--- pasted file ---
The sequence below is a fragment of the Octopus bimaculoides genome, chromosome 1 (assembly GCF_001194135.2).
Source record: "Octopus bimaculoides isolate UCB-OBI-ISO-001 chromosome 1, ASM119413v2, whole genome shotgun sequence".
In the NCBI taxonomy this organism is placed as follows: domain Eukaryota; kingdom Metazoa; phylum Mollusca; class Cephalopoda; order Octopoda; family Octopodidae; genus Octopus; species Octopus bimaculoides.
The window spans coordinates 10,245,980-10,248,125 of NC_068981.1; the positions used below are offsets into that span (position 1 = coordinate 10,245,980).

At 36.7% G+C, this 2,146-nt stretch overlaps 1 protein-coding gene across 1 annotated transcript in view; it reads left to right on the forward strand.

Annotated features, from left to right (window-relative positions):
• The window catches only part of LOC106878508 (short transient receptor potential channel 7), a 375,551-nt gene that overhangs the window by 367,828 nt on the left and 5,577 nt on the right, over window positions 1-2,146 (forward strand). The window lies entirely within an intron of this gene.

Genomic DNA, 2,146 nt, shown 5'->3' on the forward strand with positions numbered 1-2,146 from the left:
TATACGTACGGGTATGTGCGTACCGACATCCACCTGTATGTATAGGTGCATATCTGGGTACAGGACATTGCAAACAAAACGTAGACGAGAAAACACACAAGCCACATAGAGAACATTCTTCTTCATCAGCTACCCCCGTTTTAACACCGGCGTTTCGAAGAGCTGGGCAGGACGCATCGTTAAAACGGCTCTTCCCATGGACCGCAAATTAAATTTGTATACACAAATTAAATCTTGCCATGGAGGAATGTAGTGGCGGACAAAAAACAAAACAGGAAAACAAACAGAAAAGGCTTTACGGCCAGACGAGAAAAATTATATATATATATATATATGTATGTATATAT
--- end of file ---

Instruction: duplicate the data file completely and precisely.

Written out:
The sequence below is a fragment of the Octopus bimaculoides genome, chromosome 1 (assembly GCF_001194135.2).
Source record: "Octopus bimaculoides isolate UCB-OBI-ISO-001 chromosome 1, ASM119413v2, whole genome shotgun sequence".
In the NCBI taxonomy this organism is placed as follows: domain Eukaryota; kingdom Metazoa; phylum Mollusca; class Cephalopoda; order Octopoda; family Octopodidae; genus Octopus; species Octopus bimaculoides.
The window spans coordinates 10,245,980-10,248,125 of NC_068981.1; the positions used below are offsets into that span (position 1 = coordinate 10,245,980).

At 36.7% G+C, this 2,146-nt stretch overlaps 1 protein-coding gene across 1 annotated transcript in view; it reads left to right on the forward strand.

Annotated features, from left to right (window-relative positions):
• The window catches only part of LOC106878508 (short transient receptor potential channel 7), a 375,551-nt gene that overhangs the window by 367,828 nt on the left and 5,577 nt on the right, over window positions 1-2,146 (forward strand). The window lies entirely within an intron of this gene.

Genomic DNA, 2,146 nt, shown 5'->3' on the forward strand with positions numbered 1-2,146 from the left:
TATACGTACGGGTATGTGCGTACCGACATCCACCTGTATGTATAGGTGCATATCTGGGTACAGGACATTGCAAACAAAACGTAGACGAGAAAACACACAAGCCACATAGAGAACATTCTTCTTCATCAGCTACCCCCGTTTTAACACCGGCGTTTCGAAGAGCTGGGCAGGACGCATCGTTAAAACGGCTCTTCCCATGGACCGCAAATTAAATTTGTATACACAAATTAAATCTTGCCATGGAGGAATGTAGTGGCGGACAAAAAACAAAACAGGAAAACAAACAGAAAAGGCTTTACGGCCAGACGAGAAAAATTATATATATATATATATATGTATGTATATAT